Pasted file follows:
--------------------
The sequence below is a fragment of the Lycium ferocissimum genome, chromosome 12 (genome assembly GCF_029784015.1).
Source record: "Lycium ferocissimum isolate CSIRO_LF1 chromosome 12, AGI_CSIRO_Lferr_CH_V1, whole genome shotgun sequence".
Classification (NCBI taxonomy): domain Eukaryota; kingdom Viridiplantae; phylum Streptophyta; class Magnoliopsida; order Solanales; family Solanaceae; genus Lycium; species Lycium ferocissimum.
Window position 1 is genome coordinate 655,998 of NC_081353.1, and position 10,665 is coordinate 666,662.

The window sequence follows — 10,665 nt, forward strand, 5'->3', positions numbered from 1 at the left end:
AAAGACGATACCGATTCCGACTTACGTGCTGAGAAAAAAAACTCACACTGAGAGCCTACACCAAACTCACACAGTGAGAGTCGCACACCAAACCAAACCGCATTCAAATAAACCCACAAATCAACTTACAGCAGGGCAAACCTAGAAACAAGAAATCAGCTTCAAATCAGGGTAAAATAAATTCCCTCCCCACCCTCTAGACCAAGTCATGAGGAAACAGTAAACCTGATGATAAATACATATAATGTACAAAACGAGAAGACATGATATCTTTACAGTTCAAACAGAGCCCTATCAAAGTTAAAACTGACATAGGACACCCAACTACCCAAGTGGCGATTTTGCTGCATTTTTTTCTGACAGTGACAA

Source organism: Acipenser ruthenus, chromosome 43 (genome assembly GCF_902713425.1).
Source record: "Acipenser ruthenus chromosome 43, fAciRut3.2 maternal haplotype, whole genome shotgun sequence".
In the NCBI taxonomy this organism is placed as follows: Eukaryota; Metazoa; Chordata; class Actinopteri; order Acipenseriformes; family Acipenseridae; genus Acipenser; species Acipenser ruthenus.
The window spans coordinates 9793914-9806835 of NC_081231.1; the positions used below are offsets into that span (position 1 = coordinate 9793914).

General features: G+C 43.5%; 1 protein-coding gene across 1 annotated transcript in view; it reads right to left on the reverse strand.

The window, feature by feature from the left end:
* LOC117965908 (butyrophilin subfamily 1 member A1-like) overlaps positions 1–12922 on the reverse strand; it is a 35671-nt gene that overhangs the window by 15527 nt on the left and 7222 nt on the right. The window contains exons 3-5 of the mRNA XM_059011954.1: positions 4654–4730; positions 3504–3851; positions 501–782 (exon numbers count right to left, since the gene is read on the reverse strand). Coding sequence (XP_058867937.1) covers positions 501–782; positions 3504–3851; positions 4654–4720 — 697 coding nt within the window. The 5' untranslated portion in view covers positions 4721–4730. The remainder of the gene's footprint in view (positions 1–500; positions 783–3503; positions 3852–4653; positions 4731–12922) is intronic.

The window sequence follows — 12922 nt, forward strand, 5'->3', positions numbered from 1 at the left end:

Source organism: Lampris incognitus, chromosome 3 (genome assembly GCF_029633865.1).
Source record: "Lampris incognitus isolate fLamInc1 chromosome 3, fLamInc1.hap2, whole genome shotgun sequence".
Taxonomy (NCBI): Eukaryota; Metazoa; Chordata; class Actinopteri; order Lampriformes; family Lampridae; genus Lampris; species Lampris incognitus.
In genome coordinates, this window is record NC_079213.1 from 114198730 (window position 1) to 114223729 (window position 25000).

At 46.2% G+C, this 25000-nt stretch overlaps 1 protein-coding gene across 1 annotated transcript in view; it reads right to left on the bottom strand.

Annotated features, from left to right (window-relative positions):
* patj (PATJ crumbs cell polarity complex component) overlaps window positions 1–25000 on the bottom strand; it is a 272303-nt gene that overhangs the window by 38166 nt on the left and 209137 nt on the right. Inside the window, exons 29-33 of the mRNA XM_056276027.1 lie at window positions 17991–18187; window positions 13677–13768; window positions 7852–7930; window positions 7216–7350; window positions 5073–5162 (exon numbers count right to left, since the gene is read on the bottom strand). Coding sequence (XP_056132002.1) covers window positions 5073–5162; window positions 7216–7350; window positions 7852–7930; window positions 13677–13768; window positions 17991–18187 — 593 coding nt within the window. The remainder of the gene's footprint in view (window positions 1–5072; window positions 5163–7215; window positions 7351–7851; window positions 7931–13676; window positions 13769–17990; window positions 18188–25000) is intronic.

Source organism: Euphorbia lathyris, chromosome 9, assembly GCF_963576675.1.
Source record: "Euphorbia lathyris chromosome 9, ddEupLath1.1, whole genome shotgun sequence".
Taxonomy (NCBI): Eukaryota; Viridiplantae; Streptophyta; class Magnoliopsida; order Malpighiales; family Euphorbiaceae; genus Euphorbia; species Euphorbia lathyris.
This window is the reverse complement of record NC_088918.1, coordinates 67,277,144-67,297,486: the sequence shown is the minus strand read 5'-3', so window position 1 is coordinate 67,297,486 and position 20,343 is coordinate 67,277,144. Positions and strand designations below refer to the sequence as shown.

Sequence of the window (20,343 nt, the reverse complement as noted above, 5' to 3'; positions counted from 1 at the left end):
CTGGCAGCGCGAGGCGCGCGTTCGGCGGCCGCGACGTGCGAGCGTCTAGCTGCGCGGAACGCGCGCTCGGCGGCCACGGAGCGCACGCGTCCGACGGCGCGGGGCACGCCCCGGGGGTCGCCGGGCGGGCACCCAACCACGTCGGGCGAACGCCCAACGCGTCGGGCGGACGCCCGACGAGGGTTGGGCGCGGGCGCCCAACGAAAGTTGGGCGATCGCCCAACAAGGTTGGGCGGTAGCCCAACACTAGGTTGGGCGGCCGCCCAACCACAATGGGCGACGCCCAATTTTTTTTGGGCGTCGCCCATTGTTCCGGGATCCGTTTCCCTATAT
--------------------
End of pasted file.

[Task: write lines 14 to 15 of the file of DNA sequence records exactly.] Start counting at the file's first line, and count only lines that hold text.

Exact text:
The window sequence follows — 12922 nt, forward strand, 5'->3', positions numbered from 1 at the left end:

Source organism: Lampris incognitus, chromosome 3 (genome assembly GCF_029633865.1).